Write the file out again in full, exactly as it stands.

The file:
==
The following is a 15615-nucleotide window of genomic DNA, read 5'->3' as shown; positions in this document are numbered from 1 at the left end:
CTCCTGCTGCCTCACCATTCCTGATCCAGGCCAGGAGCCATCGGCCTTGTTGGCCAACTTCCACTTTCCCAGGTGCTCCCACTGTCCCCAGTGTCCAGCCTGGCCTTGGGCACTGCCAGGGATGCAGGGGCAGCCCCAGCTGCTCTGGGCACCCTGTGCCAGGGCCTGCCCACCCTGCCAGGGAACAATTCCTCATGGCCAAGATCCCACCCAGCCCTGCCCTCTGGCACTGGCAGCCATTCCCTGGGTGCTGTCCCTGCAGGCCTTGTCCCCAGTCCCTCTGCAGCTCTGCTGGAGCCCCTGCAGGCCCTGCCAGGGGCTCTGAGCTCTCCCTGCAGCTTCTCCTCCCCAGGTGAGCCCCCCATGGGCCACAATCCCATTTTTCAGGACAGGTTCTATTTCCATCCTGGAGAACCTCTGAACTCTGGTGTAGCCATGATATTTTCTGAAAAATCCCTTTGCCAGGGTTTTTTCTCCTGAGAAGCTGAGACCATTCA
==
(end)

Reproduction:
The following is a 15615-nucleotide window of genomic DNA, read 5'->3' as shown; positions in this document are numbered from 1 at the left end:
CTCCTGCTGCCTCACCATTCCTGATCCAGGCCAGGAGCCATCGGCCTTGTTGGCCAACTTCCACTTTCCCAGGTGCTCCCACTGTCCCCAGTGTCCAGCCTGGCCTTGGGCACTGCCAGGGATGCAGGGGCAGCCCCAGCTGCTCTGGGCACCCTGTGCCAGGGCCTGCCCACCCTGCCAGGGAACAATTCCTCATGGCCAAGATCCCACCCAGCCCTGCCCTCTGGCACTGGCAGCCATTCCCTGGGTGCTGTCCCTGCAGGCCTTGTCCCCAGTCCCTCTGCAGCTCTGCTGGAGCCCCTGCAGGCCCTGCCAGGGGCTCTGAGCTCTCCCTGCAGCTTCTCCTCCCCAGGTGAGCCCCCCATGGGCCACAATCCCATTTTTCAGGACAGGTTCTATTTCCATCCTGGAGAACCTCTGAACTCTGGTGTAGCCATGATATTTTCTGAAAAATCCCTTTGCCAGGGTTTTTTCTCCTGAGAAGCTGAGACCATTCA